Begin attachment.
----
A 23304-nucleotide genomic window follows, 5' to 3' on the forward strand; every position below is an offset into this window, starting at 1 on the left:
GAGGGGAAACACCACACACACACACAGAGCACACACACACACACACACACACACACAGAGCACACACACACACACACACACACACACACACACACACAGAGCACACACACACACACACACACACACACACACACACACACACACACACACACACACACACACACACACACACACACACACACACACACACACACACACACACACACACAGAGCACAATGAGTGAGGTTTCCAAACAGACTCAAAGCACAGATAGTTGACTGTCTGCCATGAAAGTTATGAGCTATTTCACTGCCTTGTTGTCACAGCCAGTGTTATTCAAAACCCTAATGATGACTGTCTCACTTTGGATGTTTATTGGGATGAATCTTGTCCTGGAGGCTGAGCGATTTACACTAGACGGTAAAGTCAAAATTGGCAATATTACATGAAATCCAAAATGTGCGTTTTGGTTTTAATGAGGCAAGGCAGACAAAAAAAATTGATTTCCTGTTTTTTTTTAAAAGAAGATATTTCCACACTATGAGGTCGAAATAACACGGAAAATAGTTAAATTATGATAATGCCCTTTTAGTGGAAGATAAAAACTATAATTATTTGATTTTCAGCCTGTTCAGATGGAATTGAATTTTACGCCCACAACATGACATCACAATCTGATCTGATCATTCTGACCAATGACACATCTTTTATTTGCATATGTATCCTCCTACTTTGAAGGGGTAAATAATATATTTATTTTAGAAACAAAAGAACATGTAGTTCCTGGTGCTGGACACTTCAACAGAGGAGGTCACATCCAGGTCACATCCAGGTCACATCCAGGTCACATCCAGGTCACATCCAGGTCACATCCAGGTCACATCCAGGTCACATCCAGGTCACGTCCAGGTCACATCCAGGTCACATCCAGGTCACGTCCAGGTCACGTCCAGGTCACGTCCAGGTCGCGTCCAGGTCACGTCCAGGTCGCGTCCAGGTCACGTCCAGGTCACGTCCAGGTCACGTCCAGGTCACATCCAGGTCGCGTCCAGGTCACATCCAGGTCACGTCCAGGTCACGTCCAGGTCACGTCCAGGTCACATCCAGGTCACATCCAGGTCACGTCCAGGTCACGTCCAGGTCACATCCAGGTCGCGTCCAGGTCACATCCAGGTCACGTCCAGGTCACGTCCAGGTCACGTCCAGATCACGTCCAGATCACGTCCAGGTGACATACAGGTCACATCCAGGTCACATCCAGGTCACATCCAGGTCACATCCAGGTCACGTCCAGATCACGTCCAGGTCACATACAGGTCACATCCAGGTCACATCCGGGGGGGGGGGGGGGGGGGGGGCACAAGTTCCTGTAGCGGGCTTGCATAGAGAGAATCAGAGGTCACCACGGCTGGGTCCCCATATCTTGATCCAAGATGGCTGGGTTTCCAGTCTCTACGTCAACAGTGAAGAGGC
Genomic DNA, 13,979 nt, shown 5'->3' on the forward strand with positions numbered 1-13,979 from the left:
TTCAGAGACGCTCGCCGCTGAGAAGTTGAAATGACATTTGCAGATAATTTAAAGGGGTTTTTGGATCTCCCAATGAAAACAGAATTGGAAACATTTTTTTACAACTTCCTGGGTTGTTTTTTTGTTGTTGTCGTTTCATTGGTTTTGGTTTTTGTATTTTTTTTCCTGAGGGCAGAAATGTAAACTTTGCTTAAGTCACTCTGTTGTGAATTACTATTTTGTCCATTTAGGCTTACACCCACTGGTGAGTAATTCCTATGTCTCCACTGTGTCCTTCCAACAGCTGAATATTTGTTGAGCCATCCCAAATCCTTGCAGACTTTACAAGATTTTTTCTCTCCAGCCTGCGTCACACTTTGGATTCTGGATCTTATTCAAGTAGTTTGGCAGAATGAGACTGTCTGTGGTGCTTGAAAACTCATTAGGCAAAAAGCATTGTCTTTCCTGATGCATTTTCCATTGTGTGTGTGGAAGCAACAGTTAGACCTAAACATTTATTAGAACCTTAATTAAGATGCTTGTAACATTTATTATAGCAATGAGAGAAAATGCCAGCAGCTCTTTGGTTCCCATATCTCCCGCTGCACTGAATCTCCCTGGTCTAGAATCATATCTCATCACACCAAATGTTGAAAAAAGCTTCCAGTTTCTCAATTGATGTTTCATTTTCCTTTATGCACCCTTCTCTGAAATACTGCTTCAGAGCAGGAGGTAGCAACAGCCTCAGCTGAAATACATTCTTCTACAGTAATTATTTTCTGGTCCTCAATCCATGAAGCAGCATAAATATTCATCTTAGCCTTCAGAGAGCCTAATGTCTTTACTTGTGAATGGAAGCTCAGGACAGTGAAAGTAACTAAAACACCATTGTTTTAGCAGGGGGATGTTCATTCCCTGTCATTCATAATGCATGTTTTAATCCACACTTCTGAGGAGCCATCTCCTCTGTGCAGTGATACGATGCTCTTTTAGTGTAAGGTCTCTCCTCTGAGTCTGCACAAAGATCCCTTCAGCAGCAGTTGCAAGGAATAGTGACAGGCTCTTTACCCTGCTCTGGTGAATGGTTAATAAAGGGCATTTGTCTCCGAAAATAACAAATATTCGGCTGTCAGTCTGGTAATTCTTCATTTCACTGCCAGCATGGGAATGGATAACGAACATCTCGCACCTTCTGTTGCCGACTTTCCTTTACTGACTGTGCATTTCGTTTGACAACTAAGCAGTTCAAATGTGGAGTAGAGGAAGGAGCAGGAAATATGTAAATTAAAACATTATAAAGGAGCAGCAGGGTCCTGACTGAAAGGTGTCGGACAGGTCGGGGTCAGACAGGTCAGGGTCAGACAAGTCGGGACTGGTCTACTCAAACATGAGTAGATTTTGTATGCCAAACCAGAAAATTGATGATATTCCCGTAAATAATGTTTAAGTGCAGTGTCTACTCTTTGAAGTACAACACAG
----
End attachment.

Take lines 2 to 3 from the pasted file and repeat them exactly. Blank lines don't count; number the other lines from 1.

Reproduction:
GAGGGGAAACACCACACACACACACAGAGCACACACACACACACACACACACACACAGAGCACACACACACACACACACACACACACACACACACACAGAGCACACACACACACACACACACACACACACACACACACACACACACACACACACACACACACACACACACACACACACACACACACACACACACACACACACACACACAGAGCACAATGAGTGAGGTTTCCAAACAGACTCAAAGCACAGATAGTTGACTGTCTGCCATGAAAGTTATGAGCTATTTCACTGCCTTGTTGTCACAGCCAGTGTTATTCAAAACCCTAATGATGACTGTCTCACTTTGGATGTTTATTGGGATGAATCTTGTCCTGGAGGCTGAGCGATTTACACTAGACGGTAAAGTCAAAATTGGCAATATTACATGAAATCCAAAATGTGCGTTTTGGTTTTAATGAGGCAAGGCAGACAAAAAAAATTGATTTCCTGTTTTTTTTTAAAAGAAGATATTTCCACACTATGAGGTCGAAATAACACGGAAAATAGTTAAATTATGATAATGCCCTTTTAGTGGAAGATAAAAACTATAATTATTTGATTTTCAGCCTGTTCAGATGGAATTGAATTTTACGCCCACAACATGACATCACAATCTGATCTGATCATTCTGACCAATGACACATCTTTTATTTGCATATGTATCCTCCTACTTTGAAGGGGTAAATAATATATTTATTTTAGAAACAAAAGAACATGTAGTTCCTGGTGCTGGACACTTCAACAGAGGAGGTCACATCCAGGTCACATCCAGGTCACATCCAGGTCACATCCAGGTCACATCCAGGTCACATCCAGGTCACATCCAGGTCACATCCAGGTCACGTCCAGGTCACATCCAGGTCACATCCAGGTCACGTCCAGGTCACGTCCAGGTCACGTCCAGGTCGCGTCCAGGTCACGTCCAGGTCGCGTCCAGGTCACGTCCAGGTCACGTCCAGGTCACGTCCAGGTCACATCCAGGTCGCGTCCAGGTCACATCCAGGTCACGTCCAGGTCACGTCCAGGTCACGTCCAGGTCACATCCAGGTCACATCCAGGTCACGTCCAGGTCACGTCCAGGTCACATCCAGGTCGCGTCCAGGTCACATCCAGGTCACGTCCAGGTCACGTCCAGGTCACGTCCAGATCACGTCCAGATCACGTCCAGGTGACATACAGGTCACATCCAGGTCACATCCAGGTCACATCCAGGTCACATCCAGGTCACGTCCAGATCACGTCCAGGTCACATACAGGTCACATCCAGGTCACATCCGGGGGGGGGGGGGGGGGGGGGGCACAAGTTCCTGTAGCGGGCTTGCATAGAGAGAATCAGAGGTCACCACGGCTGGGTCCCCATATCTTGATCCAAGATGGCTGGGTTTCCAGTCTCTACGTCAACAGTGAAGAGGC
Genomic DNA, 13,979 nt, shown 5'->3' on the forward strand with positions numbered 1-13,979 from the left: